Statement 2: x + 26 is a prime number.

What does it tell us about x? Other than 2, all prime numbers are odd numbers. Since x is a positive integer, x+26 cannot be 2. It must be a prime number greater than 2 and hence, must be odd. But 26 is even. So x must be an odd integer (Odd + Even = Odd). But we have no information about m so this statement alone is not sufficient.

Using both statements together, since x is an odd integer and m is definitely even (either 2 or 8), both the numbers (x + m) and (x – m) are odd integers. Odd integers will not have any of these factors: 2, 4, 8, 16.

So (x + m) and (x – m) must have 1 as the only common factor. Hence their greatest common divisor must be 1.

Together, the two statements are sufficient to answer the question.

Answer (C)

To recap: Any common factor of two numbers has to be a factor of the difference between them. This also implies that the GCD of two numbers has to be a factor of the difference between them.

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In fact, what may look like an alphametic problem, might actually be a number properties problem only.

We will look at an example below:

Question:

In the correctly-worked multiplication problem above, each symbol represents a different nonzero digit. What is the value of C?

Statement 1: D is prime.

Statement 2: B is not prime.

Solution: We multiply two two-digit integers and get 1995. The good thing is that we know the result of the multiplication will be 1995. Usually, multiplication alphametics are harder since they involve multiple levels, but here the multiplication is actually a blessing. There are many many ways in which you can ADD two integers to give 1995 but there are only a few ways in which you can multiply two integers to give you 1995.

Let’s prime factorize 1995:

1995 = 3*5*7*19

We can probably count on our fingers the number of ways in which we can select AB and CD.

19 needs to be multiplied with one other factor to give us a two digit number since 5*3*7 = 105 (a three digit number) so AB and CD cannot be 19 and 105.

19*3 = 57, 5*7 = 35 – This is not possible since two of the four digits are same here – 5.

19*5 = 95, 3*7 = 21 – This is one option for AB and CD.

19*7 = 133 – Three digit number not possible.

Hence AB and CD can only take values out of 21 and 95.

As of now, C can be 2 or 9. We need to find whether the given statements give us a unique value of C.

Statement 1: D is prime

D is the units digit of CD. So D can be 1 or 5.

1 is not prime so CD cannot be 21. Hence, CD must be 95 and AB must be 21.

Hence, C must be 9.

This statement alone is sufficient.

Statement 2: B is not prime

If B is not prime then AB cannot be 95. Hence AB must be 21.

This means CD will be 95 and C will be 9.

This statement alone is sufficient.

Answer (D)

Note that the entire question was just about number properties – prime factors, prime numbers etc. Actually it required no iterative steps and no hit and trial. Rest assured that if it is a GMAT question, it will be reasoning based and will not require painful calculations.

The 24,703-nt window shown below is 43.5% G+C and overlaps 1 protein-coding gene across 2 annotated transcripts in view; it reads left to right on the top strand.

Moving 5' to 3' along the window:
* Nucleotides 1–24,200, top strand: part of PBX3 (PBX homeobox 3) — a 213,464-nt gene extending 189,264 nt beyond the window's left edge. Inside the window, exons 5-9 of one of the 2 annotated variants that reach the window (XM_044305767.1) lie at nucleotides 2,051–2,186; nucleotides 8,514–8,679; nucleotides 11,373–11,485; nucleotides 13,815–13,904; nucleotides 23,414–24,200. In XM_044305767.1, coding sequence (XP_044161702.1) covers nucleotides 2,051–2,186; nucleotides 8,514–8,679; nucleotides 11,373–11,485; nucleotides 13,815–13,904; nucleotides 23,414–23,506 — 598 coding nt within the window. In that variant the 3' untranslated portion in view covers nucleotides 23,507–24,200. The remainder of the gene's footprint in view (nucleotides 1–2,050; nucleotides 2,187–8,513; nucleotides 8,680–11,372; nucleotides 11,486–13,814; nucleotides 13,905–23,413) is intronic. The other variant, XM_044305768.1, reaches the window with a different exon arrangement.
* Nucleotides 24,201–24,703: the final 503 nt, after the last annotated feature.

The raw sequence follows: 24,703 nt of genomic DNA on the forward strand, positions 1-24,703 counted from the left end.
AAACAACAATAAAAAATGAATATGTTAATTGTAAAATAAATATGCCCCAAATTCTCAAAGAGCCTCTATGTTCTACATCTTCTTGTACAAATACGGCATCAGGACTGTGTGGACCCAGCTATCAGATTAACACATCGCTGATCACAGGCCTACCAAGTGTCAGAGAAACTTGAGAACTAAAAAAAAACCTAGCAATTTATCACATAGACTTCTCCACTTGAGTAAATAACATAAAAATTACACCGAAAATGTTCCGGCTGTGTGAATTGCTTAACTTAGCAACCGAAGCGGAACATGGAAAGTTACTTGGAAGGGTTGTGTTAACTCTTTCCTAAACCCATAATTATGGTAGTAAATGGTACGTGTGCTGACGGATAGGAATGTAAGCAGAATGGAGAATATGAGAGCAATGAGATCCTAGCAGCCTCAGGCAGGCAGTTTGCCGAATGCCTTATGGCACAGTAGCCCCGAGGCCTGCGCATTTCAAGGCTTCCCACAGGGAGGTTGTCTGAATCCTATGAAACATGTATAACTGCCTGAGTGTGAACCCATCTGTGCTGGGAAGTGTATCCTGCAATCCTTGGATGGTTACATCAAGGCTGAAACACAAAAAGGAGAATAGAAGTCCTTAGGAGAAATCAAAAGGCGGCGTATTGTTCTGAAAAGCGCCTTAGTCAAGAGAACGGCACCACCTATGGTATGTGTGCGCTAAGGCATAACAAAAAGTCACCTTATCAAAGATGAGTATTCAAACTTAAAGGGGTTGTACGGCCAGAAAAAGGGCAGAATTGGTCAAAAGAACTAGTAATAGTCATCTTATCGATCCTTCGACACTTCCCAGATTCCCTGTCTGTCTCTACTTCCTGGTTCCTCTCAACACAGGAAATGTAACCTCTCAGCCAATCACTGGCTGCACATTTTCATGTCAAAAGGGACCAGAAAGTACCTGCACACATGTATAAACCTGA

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Question: The following alphametic shows multiplication of two numbers, IF and DR. The product you obtain is DORF.

What is the value of D + O + R + F?

(A) 17

(B) 20

(C) 22

(D) 23

(E) 30

Solution: The good thing is that we know D + O + R + F has a single value. This means there will be a logic to obtain the value of each of D, O, R and F.

As discussed last week, we first focus on the big picture, but we will have to go one level at a time.

(i) IF * R = OFF

(ii) IF * D = IF

(iii) OF + IF = DOR

A few interesting points to note from the above:

– From (ii), IF * D = IF

When you multiply IF by D, you get IF itself. This means that D must be 1. D can take no other value.

D = 1

– From (iii), F + F has unit’s digit of R.

Also O + I gives O as unit’s digit and 1 as tens digit (D of DORF obtained from above). How can this happen? Say, if O = 4, 4 + I = 14. This is possible only when I = 9 and there is a 1 carry over from the previous addition of F + F. This means that F must be 5 or greater to have a carryover of 1. It cannot be 5 because 5+5 will give you 10 making R = 0. This would mean that F*R would end in R (0). But in (i), F * R has unit’s digit of F, not R. So F cannot be 5.

D = 1, I = 9

– Another interesting point: From (i), F * R has unit’s digit of F. This is possible only when F = 0 or F = 5 or R = 6 (Think of multiplication tables of numbers to convince yourself why this is so)

Since F has to be greater than 5 (as seen above), R must be 6.

If R = 6, then from (iii), F + F has unit’s digit of 6 and a carryover of 1 so F = 8. When you add 8 + 8, you will get 16 (units digit of 6 and a carryover)

D = 1, I = 9, R = 6, F = 8

– From (i), when we multiply IF by R, we get OFF. That is, when we multiply 98 by 6, we get 588. So O must be 5.

This gives us: D + O + R + F = 1 + 5 + 6 + 8 = 20

Answer (B)

This question uses your understanding of numbers and how they are added and multiplied. It certainly takes time to get to the answer. Such questions can help you get a feel for numbers and their behavior.